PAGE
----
27. Weiss AT, Delcour NM, Meyer A, Klopfleisch R. Efficient and cost effective extraction of genomic DNA from formalin fixed and paraffin embedded tissues. Vet Pathol 2011;48:834 8.
28. Anderson G, Gordon KC. Tissue processing, microtomy, andparaffin sections. In: Bancroft D, Stevens A, editrors. Theory and Practice of Histological Techniques. New York: Churchill Livingstone; 1996. p. 47 67.
29. Saulis AS, Mogford JH, Mustoe TA. Effect of mederma on hypertrophic scarring in the rabbit ear model. Plast Reconstr Surg 2002;110:177 83.
30. Longo RE, Sao Dimas J. Effects of Chamomilla recutita (L) on oral wound healing in rats. Cir Bucal 2002;16:e716 21.
31. Gál P, Vasilenko T, Kostelníková M, Jakubco J, Kovác I, Sabol F, et al. Open wound healing in vivo: Monitoring binding and presence of adhesion/growth regulatory galectins in rat skin during the course of complete re epithelialization. Acta Histochem Cytochem 2011;44:191 9.
32. Prignano F, Campolmi P, Bonan P, Ricceri F, Cannarozzo G, Troiano M, et al. Fractional CO2 laser: A novel therapeutic device upon photobiomodulation of tissue remodeling and cytokine pathway of tissue repair. Dermatol Ther 2009;22 Suppl 1:S8 15.
33. Daniel WW. 7.10, determining sample size to control Type II errors. In: Biostatistics a Foundation for Analysis in the Health Sciences. 9th ed. Ch. 7. Hoboken, New Jersey: Wiley; 2009. p. 278.
34. Mehta M, Branford OA, Rolfe KJ. The evidence for natural therapeutics as potential anti scarring agents in burn related scarring. Burns Trauma 2016;4:15.
35. Penn JW, Grobbelaar AO, Rolfe KJ. The role of the TGF ? family in wound healing, burns and scarring: A review. Int J Burns Trauma 2012;2:18 28.
36. Ko JH, Kim PS, Zhao Y, Hong SJ, Mustoe TA. HMG coA reductase inhibitors (statins) reduce hypertrophic scar formation in a rabbit ear wounding model. Plast Reconstr Surg 2012;129:252e 61e.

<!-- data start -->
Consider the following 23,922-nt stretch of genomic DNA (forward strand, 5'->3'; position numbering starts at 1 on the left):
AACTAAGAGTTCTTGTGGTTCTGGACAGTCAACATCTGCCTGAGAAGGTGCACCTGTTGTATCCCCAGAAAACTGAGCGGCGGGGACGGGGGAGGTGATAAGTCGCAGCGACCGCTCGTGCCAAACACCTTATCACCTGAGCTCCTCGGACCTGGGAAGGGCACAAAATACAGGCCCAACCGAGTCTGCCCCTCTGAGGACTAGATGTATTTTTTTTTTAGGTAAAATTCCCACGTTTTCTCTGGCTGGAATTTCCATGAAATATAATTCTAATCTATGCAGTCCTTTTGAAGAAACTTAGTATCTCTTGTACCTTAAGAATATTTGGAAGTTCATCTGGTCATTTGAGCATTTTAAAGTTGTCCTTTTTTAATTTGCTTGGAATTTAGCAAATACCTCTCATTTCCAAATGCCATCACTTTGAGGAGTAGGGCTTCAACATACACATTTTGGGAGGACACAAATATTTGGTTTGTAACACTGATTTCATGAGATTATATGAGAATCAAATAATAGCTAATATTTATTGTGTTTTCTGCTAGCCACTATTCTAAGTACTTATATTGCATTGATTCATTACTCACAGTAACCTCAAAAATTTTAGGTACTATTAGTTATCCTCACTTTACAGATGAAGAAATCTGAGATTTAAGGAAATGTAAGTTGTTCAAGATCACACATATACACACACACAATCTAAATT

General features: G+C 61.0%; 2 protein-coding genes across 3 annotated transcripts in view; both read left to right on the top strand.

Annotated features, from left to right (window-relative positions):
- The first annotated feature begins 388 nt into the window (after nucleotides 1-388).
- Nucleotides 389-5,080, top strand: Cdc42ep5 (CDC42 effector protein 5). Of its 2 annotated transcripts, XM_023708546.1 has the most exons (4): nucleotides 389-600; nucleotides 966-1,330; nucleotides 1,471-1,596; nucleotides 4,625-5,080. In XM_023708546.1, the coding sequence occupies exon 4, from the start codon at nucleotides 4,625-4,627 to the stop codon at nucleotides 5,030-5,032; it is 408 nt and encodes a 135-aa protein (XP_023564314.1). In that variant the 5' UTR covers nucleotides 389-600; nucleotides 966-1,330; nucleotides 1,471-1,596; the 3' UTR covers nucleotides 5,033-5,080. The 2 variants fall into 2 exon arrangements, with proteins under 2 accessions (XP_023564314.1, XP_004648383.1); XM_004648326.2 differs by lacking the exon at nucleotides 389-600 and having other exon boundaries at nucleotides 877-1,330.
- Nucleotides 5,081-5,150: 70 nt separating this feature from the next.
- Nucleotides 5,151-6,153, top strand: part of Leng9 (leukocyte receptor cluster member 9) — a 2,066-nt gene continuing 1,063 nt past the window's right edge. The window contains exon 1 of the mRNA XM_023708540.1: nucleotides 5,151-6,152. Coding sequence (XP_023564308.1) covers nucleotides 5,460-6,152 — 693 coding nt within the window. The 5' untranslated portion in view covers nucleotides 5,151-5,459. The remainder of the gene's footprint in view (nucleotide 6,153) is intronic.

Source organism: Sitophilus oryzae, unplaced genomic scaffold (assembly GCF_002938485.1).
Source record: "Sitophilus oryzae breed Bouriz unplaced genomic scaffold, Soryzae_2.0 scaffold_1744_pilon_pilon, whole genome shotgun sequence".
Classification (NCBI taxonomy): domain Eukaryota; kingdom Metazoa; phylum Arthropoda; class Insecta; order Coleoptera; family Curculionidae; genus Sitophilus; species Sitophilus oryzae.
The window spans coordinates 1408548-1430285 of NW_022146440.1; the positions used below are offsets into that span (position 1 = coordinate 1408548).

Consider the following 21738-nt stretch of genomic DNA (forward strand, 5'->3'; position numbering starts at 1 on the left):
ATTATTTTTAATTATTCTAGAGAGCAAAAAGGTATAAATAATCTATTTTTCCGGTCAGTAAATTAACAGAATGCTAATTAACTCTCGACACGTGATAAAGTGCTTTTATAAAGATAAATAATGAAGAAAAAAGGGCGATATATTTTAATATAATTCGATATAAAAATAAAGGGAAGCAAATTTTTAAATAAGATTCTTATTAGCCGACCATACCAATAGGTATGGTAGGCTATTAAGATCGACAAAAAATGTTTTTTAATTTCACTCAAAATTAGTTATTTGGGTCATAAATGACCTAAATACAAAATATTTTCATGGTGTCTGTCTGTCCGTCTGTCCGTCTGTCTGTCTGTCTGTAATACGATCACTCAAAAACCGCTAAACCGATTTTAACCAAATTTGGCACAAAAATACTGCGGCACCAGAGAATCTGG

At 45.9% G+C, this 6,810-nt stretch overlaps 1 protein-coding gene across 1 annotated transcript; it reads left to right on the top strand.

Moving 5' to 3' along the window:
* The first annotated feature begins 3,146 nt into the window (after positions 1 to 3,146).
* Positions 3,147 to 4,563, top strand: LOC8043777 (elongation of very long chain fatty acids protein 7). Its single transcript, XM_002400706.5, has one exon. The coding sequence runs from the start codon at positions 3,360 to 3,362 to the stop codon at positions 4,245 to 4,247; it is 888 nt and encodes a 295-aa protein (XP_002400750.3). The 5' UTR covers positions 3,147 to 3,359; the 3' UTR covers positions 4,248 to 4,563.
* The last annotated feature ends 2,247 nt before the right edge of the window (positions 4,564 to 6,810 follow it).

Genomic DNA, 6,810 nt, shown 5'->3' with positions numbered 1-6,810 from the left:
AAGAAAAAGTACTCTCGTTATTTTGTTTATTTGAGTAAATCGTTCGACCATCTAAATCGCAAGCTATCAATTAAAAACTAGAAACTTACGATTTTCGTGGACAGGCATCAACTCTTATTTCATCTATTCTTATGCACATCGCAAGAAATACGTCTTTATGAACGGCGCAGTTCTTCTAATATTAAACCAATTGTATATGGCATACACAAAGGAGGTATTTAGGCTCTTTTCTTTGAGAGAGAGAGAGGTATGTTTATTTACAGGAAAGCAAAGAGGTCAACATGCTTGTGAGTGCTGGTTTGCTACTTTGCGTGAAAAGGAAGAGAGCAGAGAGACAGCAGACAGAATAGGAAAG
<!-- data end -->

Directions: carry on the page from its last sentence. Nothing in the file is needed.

37. Tang M, Wang W, Cheng L, Jin R, Zhang L, Bian W, et al. The inhibitory effects of 20(R) ginsenoside rg3 on the proliferation, angiogenesis, and collagen synthesis of hypertrophic scar derived fibroblasts in vitro. Iran J Basic Med Sci 2018;21:309 17.
38. Lu L, Saulis AS, Liu WR, Roy NK, Chao JD, Ledbetter S, et al. The temporal effects of anti TGF beta1, 2, and 3 monoclonal antibody on wound healing and hypertrophic scar formation. J Am Coll Surg 2005;201:391 7.
39. Wick G, Grundtman C, Mayerl C, Wimpissinger TF, Feichtinger J, Zelger B, et al. The immunology of fibrosis. Annu Rev Immunol 2013;31:107 35.
40. Manna MJ, Abu Raghif A, Abbood MS. Effect of captopril on inflammatory biomarkers, oxidative stress parameters and histological outcome in experimental induced colitis. J Pharm Sci Res 2017;9:1629 36.
41. Ide M, Jinnin M, Tomizawa Y, Wang Z, Kajihara I, Fukushima S, et al. Transforming growth factor ? inhibitor repsox down regulates collagen expression of scleroderma dermal fibroblasts and prevents bleomycin induced mice skin fibrosis. Exp Dermatol 2017;26:1139 43.
42. Klingberg F, Hinz B, White ES. The myofibroblast matrix: Implications for tissue repair and fibrosis. J Pathol 2013;229:298 309.